Every year since we were first engaged, my husband and I have returned to his home town at least once. Our visit a few weeks ago was the first time there was no family member to greet us and no family home to stay in. Since my mother-in-law’s death last year and our final visit to her house to help clean out the accumulations of decades, the old home has been sold. Instead of an upstairs bedroom with a shared bathroom in a home within walking distance from everything we might want to do and everyone we might want to see, we stayed in a tidy suite at a Wyndham just beyond the bypass that skirts the town. We did a lot of driving instead of walking.
The young couple that had bought the old home invited us to come and see how they had updated it. They had done wonders. The narrow kitchen with its yellow formica counters and linoleum floor, where we had sat around the small table to dye eggs for many an Easter, was now a dining room and pantry. The downstairs guest room, where I had slept chastely on visits to the home before our marriage, had been transformed into a master bathroom. The dining room where three generations had gathered for Thankgiving and Christmas dinners was now a chef’s kitchen with gleaming stainless steel appliances and a granite island for informal eating. We ooh’ed and aah’ed and approved and told the new owner stories about how the house was built. We had a fine time, but we won’t be going back. It’s their home now.
We went for breakfast to Dunlap’s, where we always had gone with my in-laws us because of the hearty portions and old-fashioned atmosphere. We ordered eggs, wheat toast, home fries, coffee, and a fruit cup. The eggs were perfectly fried. The bread was only “wheat” in that it was a shade darker than “white”, but had none of the flavor or texture that we West Coast folks had come to expect. The “home fries” were really hash browns, shredded, flavorless, and only browned in spots. The coffee was tasteless. The fruit cup was dumped from a can of fruit cocktail. We won’t be going back.
The next day for breakfast we tried Café St. Amand , a new French restaurant that advertised crepes and croissants. I had a fresh-made crepe wrapped around fresh strawberries and blueberries and fresh whipped crème. My husband had French toast made with brioche bread sprinkled with powdered sugar and cinnamon. It all tasted great including the French roast coffee, and it actually cost less than Dunlaps. . It wasn’t small-town home cooking. We loved it, and went there again the next morning.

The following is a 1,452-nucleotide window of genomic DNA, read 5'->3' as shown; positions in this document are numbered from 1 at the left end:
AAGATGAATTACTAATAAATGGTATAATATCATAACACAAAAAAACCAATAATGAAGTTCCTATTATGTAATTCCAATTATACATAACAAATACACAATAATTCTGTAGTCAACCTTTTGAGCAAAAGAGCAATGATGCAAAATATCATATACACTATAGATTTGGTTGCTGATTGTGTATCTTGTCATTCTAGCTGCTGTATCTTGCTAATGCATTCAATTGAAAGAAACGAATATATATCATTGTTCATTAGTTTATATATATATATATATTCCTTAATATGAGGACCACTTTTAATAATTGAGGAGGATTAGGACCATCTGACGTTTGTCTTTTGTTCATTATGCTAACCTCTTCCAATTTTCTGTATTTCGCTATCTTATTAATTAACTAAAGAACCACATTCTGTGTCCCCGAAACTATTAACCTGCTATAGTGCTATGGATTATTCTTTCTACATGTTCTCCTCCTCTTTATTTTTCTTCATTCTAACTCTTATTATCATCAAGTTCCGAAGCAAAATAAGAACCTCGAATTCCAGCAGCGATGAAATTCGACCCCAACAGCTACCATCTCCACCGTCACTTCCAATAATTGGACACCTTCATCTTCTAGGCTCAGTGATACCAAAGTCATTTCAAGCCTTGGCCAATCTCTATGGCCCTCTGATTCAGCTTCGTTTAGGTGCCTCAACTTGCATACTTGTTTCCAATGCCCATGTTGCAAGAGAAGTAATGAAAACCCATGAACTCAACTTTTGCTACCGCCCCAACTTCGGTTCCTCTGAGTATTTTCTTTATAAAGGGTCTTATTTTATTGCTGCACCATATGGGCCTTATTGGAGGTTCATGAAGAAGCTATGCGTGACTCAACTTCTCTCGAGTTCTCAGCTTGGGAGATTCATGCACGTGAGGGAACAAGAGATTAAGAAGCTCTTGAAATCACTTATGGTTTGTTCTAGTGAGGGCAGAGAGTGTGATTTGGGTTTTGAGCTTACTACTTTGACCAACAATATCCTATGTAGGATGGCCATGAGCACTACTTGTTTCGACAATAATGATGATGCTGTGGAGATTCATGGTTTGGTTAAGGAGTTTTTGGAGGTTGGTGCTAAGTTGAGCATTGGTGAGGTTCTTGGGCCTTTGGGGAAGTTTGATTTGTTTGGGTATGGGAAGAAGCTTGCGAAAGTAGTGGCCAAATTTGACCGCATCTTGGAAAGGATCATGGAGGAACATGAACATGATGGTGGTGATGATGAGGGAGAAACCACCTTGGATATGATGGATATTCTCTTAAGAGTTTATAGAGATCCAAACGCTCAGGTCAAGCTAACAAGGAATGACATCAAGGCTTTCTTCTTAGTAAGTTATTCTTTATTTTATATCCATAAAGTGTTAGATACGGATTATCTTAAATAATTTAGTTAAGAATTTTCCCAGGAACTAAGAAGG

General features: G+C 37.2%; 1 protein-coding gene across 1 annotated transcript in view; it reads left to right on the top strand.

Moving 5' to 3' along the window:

For dinner we went to the historic Dobbin House restaurant where we had celebrated my mother-in-law’s 90th birthday. It had always been the best restaurant in town, despite the waitresses dressed in period costume and the pretentious menu (e.g., describing the bread basket: A basket of afforted colonial breads paffed to your table fresh from our own bakery, served up with a galipot of butter.)
The food arrived: a plateful of salad, enough for a meal in itself. Then the entrée – a large seriving of meat, heaps of vegetables, and a large baked potato with assorted trimmings to choose from. I felt as though I was at an athlete’s training table. That’s not the way we eat anymore.
The next day we met a friend from the local college. “You should try the new Gettysburg Baking Company,” he told us. “They bake their own bread, even sourdough, and they have really good sandwiches. It’s right on the square, where the Visitor’s Bureau used to be. Too bad the new restaurant out at the Country Club is closed on Sunday. A guy from Philadelphia took over the clubhouse as a restaurant. It’s really good – expensive, but they also serve tapas – small plates. You can make a meal of appetizers.”
We were amazed – a gourmet bakery and a tapas bar? Not the place my husband grew up in!
We did a lot of driving around the beautiful countryside. The lawns were green, the trees were just beginning to turn red and golden. We did some hiking on familiar paths. But we returned to a hotel, and no one to share our adventures.
The town and house where you grow up are like molds that help form you into the person you become. But there are reasons you can’t go home again. You change. And so does the mold.